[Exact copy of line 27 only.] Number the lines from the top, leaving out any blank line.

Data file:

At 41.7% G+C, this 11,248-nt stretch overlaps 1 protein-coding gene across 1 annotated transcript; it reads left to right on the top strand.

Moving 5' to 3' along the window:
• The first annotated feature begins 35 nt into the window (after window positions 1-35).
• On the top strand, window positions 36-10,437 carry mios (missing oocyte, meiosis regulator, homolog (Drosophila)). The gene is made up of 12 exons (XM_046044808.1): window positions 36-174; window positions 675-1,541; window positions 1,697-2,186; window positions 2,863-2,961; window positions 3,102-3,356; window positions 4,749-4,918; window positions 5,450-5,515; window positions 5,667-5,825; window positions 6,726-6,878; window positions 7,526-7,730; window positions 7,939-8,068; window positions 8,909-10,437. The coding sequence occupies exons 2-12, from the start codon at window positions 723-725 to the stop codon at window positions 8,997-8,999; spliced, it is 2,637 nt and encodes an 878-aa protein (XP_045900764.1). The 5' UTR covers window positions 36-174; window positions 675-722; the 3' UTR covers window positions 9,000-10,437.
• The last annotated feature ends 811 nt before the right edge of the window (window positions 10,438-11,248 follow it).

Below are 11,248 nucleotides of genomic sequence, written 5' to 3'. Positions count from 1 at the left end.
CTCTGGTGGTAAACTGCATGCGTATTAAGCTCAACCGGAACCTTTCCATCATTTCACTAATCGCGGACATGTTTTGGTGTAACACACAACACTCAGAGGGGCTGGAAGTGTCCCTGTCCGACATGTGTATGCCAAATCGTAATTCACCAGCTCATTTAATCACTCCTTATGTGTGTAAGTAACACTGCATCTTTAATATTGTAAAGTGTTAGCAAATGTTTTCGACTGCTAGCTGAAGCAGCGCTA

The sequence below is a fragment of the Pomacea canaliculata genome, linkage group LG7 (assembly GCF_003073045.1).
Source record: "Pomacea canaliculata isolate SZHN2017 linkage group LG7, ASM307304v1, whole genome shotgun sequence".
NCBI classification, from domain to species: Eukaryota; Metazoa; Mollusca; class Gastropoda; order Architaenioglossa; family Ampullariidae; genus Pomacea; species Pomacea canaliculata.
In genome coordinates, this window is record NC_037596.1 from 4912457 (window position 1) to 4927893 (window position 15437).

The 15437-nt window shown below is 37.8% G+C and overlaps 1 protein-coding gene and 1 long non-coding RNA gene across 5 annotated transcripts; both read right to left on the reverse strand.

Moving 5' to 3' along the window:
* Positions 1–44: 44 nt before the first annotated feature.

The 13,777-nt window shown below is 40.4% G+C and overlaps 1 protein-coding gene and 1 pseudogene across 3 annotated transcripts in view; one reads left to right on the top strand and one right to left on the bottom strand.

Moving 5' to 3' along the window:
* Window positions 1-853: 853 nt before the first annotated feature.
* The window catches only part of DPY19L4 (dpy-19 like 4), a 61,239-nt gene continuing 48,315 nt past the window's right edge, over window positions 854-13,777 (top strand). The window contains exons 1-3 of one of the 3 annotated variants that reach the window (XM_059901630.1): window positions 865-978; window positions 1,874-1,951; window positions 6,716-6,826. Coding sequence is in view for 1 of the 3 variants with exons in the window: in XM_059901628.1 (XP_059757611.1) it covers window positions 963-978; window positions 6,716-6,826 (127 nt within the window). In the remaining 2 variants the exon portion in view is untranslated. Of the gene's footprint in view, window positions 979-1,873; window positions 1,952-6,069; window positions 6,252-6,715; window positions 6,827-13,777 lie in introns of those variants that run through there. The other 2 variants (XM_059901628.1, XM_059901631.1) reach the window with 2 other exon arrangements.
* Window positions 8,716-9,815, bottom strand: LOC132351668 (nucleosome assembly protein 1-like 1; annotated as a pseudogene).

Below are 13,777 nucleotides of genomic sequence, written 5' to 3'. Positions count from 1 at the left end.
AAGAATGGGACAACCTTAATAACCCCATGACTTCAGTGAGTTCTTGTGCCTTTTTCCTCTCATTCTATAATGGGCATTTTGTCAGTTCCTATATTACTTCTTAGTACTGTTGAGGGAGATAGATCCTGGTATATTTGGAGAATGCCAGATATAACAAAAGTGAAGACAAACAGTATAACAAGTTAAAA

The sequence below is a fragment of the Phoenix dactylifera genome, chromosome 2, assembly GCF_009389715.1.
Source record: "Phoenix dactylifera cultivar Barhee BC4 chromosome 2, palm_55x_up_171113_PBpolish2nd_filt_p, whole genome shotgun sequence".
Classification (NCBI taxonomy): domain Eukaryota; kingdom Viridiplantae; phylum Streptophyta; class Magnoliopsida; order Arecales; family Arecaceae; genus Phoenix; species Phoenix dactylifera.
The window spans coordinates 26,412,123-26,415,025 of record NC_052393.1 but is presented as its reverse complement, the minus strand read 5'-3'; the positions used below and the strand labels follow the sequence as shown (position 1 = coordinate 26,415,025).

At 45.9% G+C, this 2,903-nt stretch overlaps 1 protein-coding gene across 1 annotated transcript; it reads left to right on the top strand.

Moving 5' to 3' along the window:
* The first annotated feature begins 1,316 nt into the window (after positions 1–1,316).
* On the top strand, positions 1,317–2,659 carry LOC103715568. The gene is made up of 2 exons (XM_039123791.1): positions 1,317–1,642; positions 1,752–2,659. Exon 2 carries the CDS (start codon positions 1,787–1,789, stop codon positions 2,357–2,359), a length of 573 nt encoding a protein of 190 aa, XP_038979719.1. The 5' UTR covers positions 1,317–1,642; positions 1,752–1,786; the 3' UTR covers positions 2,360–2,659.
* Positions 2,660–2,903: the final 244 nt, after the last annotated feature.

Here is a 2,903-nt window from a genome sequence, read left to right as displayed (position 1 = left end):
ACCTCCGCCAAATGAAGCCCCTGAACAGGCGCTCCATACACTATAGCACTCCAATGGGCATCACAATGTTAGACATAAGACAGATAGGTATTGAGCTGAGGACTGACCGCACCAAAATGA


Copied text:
Moving 5' to 3' along the window: